Theophylline interacts with a wide variety of drugs. The interaction may be pharmacodynamic, i.e., alterations in the therapeutic response to theophylline or another drug or occurrence of adverse effects without a change in serum theophylline concentration. More frequently, however, the interaction is pharmacokinetic, i.e., the rate of theophylline clearance is altered by another drug resulting in increased or decreased serum theophylline concentrations. Theophylline only rarely alters the pharmacokinetics of other drugs.
The drugs listed in Table II have the potential to produce clinically significant pharmacodynamic or pharmacokinetic interactions with theophylline. The information in the “Effect” column of Table II assumes that the interacting drug is being added to a steady-state theophylline regimen. If theophylline is being initiated in a patient who is already taking a drug that inhibits theophylline clearance (e.g., cimetidine, erythromycin), the dose of theophylline required to achieve a therapeutic serum theophylline concentration will be smaller. Conversely, if theophylline is being initiated in a patient who is already taking a drug that enhances theophylline clearance (e.g., rifampin), the dose of theophylline required to achieve a therapeutic serum theophylline concentration will be larger. Discontinuation of a concomitant drug that increases theophylline clearance will result in accumulation of theophylline to potentially toxic levels, unless the theophylline dose is appropriately reduced. Discontinuation of a concomitant drug that inhibits theophylline clearance will result in decreased serum theophylline concentrations, unless the theophylline dose is appropriately increased.
The drugs listed in Table III have either been documented not to interact with theophylline or do not produce a clinically significant interaction (i.e., <15% change in theophylline clearance).
The listing of drugs in Tables II and III are current as of February 9, 1995. New interactions are continuously being reported for theophylline, especially with new chemical entities.
The clinician should not assume that a drug does not interact with theophylline if it is not listed in Table II. Before addition of a newly available drug in a patient receiving theophylline, the package insert of the new drug and/or the medical literature should be consulted to determine if an interaction between the new drug and theophylline has been reported.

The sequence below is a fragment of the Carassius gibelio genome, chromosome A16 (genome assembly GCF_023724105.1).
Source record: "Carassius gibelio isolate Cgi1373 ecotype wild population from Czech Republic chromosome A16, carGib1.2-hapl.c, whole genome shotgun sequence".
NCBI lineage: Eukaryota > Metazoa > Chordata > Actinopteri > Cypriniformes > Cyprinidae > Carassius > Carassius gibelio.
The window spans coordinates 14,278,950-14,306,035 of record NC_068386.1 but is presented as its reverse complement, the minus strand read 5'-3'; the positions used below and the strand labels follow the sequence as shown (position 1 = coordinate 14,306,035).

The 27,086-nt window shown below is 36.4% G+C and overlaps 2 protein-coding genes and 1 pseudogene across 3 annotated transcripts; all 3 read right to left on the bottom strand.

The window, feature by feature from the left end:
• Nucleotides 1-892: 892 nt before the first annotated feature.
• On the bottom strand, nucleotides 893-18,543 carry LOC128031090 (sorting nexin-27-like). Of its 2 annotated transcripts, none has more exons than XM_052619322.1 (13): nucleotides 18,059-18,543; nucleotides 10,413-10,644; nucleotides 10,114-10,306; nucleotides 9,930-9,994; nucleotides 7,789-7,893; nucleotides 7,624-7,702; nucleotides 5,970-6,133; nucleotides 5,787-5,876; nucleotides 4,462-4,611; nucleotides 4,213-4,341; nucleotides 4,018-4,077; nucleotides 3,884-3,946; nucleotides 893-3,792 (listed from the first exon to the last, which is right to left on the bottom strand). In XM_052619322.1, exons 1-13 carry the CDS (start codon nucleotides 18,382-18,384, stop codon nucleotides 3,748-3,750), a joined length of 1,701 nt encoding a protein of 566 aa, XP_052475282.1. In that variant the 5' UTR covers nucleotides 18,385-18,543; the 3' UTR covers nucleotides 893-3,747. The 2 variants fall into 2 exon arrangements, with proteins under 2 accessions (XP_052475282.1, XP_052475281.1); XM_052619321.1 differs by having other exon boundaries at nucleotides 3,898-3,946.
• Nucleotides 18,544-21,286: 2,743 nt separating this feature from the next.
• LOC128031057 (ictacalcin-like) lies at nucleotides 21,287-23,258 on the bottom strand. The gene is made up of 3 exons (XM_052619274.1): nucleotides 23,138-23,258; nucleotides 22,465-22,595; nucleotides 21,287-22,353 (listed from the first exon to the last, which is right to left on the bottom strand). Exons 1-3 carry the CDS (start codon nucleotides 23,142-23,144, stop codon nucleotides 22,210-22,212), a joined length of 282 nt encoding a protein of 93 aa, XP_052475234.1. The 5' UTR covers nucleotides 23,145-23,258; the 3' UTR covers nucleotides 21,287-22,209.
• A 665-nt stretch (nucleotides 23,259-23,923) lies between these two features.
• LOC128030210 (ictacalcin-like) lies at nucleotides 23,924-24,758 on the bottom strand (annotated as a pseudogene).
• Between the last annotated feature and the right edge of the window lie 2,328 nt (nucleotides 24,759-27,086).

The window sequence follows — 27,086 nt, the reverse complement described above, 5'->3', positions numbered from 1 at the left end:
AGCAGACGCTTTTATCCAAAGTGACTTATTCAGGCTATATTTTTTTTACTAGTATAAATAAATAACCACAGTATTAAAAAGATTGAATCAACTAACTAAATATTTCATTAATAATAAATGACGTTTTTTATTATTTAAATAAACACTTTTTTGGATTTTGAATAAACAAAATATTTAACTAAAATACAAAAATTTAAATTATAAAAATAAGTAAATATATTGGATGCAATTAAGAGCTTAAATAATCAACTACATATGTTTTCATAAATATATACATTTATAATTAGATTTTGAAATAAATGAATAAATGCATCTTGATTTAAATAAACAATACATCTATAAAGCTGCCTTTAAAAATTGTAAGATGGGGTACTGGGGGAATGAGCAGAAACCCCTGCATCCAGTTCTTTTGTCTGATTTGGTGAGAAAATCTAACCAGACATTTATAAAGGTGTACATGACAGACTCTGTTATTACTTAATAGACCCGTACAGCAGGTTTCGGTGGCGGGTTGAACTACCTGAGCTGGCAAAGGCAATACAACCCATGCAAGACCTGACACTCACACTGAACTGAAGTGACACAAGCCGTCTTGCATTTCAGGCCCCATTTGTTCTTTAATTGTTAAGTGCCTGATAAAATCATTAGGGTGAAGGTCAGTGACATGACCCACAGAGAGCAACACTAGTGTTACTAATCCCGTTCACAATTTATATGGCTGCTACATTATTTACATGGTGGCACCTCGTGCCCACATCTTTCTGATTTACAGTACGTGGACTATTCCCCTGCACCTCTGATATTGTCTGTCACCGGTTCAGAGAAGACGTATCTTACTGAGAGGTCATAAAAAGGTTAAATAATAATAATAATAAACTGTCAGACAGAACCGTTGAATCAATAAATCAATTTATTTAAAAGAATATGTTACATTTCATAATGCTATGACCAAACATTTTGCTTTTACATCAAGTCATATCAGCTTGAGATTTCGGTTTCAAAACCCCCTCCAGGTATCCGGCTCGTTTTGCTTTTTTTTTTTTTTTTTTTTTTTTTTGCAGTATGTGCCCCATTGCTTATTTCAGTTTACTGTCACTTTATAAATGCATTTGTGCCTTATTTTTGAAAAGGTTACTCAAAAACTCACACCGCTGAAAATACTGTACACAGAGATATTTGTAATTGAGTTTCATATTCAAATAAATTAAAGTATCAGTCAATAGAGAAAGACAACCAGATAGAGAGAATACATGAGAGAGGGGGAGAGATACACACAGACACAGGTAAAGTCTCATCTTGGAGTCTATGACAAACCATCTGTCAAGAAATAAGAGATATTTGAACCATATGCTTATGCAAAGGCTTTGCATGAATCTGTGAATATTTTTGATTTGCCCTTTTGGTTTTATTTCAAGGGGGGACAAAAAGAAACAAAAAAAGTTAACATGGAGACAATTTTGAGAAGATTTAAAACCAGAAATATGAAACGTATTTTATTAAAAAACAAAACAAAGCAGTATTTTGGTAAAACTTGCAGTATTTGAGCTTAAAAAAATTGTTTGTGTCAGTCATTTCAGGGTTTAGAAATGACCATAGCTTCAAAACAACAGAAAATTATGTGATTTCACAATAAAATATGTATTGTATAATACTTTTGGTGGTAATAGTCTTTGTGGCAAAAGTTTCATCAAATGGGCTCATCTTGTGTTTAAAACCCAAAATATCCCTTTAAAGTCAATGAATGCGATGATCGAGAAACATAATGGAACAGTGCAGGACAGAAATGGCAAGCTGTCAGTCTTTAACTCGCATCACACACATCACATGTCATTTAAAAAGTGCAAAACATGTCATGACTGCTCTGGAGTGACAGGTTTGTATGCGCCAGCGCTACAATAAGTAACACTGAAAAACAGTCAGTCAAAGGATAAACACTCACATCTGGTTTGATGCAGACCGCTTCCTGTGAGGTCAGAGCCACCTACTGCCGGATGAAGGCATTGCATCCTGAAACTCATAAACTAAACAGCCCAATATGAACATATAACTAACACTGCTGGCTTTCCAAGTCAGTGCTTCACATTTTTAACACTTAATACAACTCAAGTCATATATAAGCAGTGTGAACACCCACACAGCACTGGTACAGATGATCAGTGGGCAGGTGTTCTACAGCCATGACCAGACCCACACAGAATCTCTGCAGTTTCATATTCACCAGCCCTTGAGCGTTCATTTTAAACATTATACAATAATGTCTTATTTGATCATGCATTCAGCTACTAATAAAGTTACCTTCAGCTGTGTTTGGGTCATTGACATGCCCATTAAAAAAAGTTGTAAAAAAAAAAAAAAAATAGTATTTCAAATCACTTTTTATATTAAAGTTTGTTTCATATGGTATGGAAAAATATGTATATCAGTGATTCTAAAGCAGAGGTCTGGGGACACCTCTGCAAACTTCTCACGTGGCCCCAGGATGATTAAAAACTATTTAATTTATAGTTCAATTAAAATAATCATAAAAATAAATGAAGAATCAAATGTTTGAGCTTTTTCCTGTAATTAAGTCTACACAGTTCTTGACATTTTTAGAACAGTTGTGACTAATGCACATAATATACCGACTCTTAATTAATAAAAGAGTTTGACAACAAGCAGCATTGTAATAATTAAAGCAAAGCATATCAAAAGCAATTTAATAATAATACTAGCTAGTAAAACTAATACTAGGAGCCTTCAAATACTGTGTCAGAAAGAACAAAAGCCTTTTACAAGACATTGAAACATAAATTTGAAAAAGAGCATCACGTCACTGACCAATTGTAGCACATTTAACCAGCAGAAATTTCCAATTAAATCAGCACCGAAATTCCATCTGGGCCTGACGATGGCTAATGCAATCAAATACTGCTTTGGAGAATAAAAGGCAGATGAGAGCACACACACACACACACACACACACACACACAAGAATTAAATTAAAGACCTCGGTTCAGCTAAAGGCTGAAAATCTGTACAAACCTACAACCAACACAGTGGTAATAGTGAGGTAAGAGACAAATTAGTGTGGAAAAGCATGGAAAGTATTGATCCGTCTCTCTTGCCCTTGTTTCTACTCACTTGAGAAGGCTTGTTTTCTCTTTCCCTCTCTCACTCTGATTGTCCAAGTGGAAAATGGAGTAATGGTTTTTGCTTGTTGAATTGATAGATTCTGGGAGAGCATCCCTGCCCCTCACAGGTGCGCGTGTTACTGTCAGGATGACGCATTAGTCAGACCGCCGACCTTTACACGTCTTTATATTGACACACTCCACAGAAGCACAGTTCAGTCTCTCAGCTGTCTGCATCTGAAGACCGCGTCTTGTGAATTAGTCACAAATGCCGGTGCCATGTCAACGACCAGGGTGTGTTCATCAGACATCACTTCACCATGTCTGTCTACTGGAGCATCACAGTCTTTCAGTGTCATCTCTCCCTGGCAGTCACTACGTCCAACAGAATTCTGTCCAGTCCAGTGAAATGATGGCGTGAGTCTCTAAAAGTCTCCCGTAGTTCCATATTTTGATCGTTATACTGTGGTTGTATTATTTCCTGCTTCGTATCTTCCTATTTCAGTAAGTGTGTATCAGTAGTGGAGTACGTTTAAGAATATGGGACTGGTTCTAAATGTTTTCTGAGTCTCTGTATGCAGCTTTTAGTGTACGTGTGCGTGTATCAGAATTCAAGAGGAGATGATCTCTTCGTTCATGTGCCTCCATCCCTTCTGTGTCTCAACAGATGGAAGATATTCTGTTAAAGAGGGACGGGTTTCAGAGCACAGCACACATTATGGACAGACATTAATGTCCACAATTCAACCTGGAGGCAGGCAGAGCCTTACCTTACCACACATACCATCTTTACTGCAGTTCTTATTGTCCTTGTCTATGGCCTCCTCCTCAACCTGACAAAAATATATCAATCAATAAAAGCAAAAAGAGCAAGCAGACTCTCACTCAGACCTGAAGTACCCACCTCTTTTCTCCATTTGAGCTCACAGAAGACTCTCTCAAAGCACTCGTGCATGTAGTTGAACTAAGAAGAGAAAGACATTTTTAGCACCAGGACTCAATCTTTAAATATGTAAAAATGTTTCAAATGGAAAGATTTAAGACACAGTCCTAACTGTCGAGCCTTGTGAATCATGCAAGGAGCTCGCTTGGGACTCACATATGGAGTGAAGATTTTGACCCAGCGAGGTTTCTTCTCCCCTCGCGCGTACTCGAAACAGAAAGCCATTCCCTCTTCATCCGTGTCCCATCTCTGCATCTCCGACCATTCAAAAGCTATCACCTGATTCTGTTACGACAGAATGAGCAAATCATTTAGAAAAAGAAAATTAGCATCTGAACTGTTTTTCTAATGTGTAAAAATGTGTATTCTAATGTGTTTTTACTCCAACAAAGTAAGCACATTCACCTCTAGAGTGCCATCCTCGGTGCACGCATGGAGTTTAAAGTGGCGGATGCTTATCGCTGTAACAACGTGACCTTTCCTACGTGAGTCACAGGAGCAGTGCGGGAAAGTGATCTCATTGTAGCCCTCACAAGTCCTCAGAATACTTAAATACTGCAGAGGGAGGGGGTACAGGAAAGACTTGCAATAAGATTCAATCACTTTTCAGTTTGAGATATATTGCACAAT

* Refer to PRECAUTIONS, Drug Interactions for further information regarding table.
** Average effect on steady state theophylline concentration or other clinical effect for pharmacologic interactions. Individual patients may experience larger changes in serum theophylline concentration than the value listed.
|Drug||Type of Interaction||Effect**|
|Adenosine||Theophylline blocks adenosine receptors.||Higher doses of adenosine may be required to achieve desired effect.|
|Alcohol||A single large dose of alcohol (3 ml/kg of whiskey) decreases theophylline clearance for up to 24 hours.||30% increase|
|Allopurinol||Decreases theophylline clearance at allopurinol doses ≥600 mg/day.||25% increase|
|Aminoglutethimide||Increase theophylline clearance by induction of microsomal enzyme activity.||25% decrease|
|Carbamazepine||Similar to aminoglutethimide.||30% decrease|
|Cimetidine||Decreases theophylline clearance by inhibiting cytochrome P450 1A2.||70% increase|
|Ciprofloxacin||Similar to cimetidine.||40% increase|
|Clarithromycin||Similar to erythromycin.||25% increase|
|Diazepam||Benzodiazepines increase CNS concentrations of adenosine, a potent CNS depressant while, theophylline blocks adenosine receptors||Larger diazepam doses may be required to produce desired level of sedation. Discontinuation of theophylline without reduction of diazepam dose may result in respiratory depression.|
|Disulfiram||Decreases theophylline clearance by inhibiting hydroxylation and demethylation||50% increase|
|Enoxacin||Similar to cimetidine.||300% increase|
|Ephedrine||Synergistic CNS effects of nausea, nervousness, and insomnia.||Increased frequency of nausea, nervousness, and insomnia|